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Retruning Officers and Conscripts: We Decided to Correct Our Mistake and Return to Military Institution

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A number of officers who had run away and later went back on the right path highlighted the scale of falsification of facts facing Syria and the extent of criminality and destruction the Syrian Arab Army has been subjected to by the armed terrorist groups.In an interview with the Syrian TV on Wednesday evening, the returning officers said they decided to correct their mistake and go back to the lap of the homeland and the military institution.“Following and getting influenced with what has been promoted about the events in Syria by the foreign news channels, which I later realized was untrue, was what made me take the decision to flee the service,” Lt. Col. Khalid Abdul-Rahman al-Zamil told the Syrian TV.
He said after he ran away he called an officer in Turkey who coordinated the process of having al-Zamel take charge of a military wing formed by armed groups.“In the beginning I refused the whole issue because I worked in the technical and not the combat field,” he added, noting that he later agreed because “they said they wanted me to be a cover for their activities and an official in the name only to grant them a certain legitimacy.”Al-Zamel spoke of how the gunmen would refuse his orders to drop their weapons when asked to and how they used “an amount of money [he] received” for buying weapons instead of offering it as aid for some people affected by the events.“This and such other things made me take the decision to withdraw and not deal with those groups which has but one project, that is of killing,” the returning Lieutenant Colonel said.He stressed that he and many others like him had been mislead, being far from combat work, by “non-existing facts promoted by screens”, but now by looking at the reality “I realize what is actually going on.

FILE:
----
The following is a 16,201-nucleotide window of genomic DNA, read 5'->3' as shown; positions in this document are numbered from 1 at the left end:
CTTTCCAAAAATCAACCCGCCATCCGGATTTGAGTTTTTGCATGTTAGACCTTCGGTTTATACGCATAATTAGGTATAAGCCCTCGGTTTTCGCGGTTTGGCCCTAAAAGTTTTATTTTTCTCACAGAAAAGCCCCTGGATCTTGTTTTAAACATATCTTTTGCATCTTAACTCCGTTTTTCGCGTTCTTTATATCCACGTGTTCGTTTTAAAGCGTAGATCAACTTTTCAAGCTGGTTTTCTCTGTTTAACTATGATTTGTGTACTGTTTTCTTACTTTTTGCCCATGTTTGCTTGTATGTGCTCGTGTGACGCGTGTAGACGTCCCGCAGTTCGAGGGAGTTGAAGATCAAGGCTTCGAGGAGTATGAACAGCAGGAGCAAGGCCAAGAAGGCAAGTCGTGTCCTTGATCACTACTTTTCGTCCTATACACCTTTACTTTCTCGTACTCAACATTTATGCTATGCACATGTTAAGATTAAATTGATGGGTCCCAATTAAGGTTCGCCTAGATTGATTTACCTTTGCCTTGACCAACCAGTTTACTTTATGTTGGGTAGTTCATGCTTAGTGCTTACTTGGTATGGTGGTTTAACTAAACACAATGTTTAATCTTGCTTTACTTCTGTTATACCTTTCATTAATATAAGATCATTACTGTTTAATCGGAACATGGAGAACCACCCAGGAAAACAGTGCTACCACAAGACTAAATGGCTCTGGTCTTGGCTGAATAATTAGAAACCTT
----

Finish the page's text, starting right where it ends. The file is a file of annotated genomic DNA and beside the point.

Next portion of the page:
”For his part, 1st Lt. Mahmoyd Ali Moussa narrated how he had received many threats by fellow officers to take the decision to flee the country along with them.“I refused and then they threatened to harm my family whom I had to move to another place,” he added.After repeated threats of the kind with people intercepting him on the road, Moussa said he “felt weak and afraid for my family and agreed.”“What is currently happening in Syria is killing, destruction and sabotage committed by some armed terrorist groups in service of the West’s interests and not those of Syria,” he told the Syrian TV.Moussa added that when he later considered about what happened with him and how he did not inform the authorities and thought only of his family “I knew my mistake and decided to inform the authorities and put myself at the disposal of the General Command of the Army and the Armed Forces.”The threats which Moussa was subjected to were also received by 1st Lt. Mulhim Mahmoud al-Shantout who talked in the interview how “they will reach my family if I dared to leave the village, where I was on leave, and go back to work.”“I know I had to inform the authorities, but fear and overthinking made me get to this point,” he noted, stressing that, being already on the ground as a law enforcement forces member,